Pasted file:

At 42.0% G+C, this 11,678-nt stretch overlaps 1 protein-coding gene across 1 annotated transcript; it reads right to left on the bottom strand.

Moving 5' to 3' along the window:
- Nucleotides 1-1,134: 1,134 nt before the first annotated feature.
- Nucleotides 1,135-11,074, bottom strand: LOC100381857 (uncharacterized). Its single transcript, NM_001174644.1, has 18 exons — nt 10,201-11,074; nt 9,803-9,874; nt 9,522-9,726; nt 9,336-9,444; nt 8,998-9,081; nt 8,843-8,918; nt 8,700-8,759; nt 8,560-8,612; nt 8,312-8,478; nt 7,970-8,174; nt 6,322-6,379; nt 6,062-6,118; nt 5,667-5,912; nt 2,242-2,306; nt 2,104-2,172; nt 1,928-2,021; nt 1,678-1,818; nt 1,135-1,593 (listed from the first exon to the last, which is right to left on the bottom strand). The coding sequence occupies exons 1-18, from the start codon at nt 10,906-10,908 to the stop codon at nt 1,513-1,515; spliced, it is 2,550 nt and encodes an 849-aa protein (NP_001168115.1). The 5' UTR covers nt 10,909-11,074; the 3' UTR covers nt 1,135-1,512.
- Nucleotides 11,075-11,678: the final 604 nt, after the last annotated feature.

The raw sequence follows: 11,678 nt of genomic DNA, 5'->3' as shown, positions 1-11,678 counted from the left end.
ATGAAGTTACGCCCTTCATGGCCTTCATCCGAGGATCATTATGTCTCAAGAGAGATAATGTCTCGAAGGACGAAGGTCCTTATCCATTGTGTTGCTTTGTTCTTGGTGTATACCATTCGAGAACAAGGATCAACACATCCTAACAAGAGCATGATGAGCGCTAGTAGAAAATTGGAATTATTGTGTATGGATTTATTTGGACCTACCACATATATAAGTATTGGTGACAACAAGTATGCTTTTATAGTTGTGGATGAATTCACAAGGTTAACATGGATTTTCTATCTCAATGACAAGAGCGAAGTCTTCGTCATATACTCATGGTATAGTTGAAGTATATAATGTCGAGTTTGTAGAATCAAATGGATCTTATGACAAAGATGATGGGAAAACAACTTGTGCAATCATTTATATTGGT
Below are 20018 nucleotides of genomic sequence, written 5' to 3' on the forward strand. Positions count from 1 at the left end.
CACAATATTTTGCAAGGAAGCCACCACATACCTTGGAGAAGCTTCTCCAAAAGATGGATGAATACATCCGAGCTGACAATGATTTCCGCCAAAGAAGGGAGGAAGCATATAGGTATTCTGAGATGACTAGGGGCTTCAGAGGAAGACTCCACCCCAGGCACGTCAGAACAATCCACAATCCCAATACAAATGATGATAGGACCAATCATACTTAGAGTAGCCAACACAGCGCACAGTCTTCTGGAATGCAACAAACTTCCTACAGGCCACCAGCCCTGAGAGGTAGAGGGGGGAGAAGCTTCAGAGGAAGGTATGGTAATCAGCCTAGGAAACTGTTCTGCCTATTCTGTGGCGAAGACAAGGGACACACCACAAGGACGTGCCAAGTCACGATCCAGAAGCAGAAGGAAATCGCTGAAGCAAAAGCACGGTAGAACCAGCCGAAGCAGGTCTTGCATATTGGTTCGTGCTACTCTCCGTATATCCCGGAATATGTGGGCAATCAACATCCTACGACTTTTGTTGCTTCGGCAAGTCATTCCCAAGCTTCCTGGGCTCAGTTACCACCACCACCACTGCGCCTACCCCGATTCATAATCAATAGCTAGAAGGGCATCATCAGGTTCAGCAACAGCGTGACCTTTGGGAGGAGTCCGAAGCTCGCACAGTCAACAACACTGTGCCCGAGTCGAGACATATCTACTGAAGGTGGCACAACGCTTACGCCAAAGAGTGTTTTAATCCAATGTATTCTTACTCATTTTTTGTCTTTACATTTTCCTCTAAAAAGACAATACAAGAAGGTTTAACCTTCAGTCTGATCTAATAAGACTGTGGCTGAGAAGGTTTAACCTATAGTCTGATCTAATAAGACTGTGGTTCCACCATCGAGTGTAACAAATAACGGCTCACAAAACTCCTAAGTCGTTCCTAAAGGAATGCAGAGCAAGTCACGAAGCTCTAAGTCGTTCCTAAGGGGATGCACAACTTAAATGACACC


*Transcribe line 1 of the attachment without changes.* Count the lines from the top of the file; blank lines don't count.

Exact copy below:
At 42.0% G+C, this 11,678-nt stretch overlaps 1 protein-coding gene across 1 annotated transcript; it reads right to left on the bottom strand.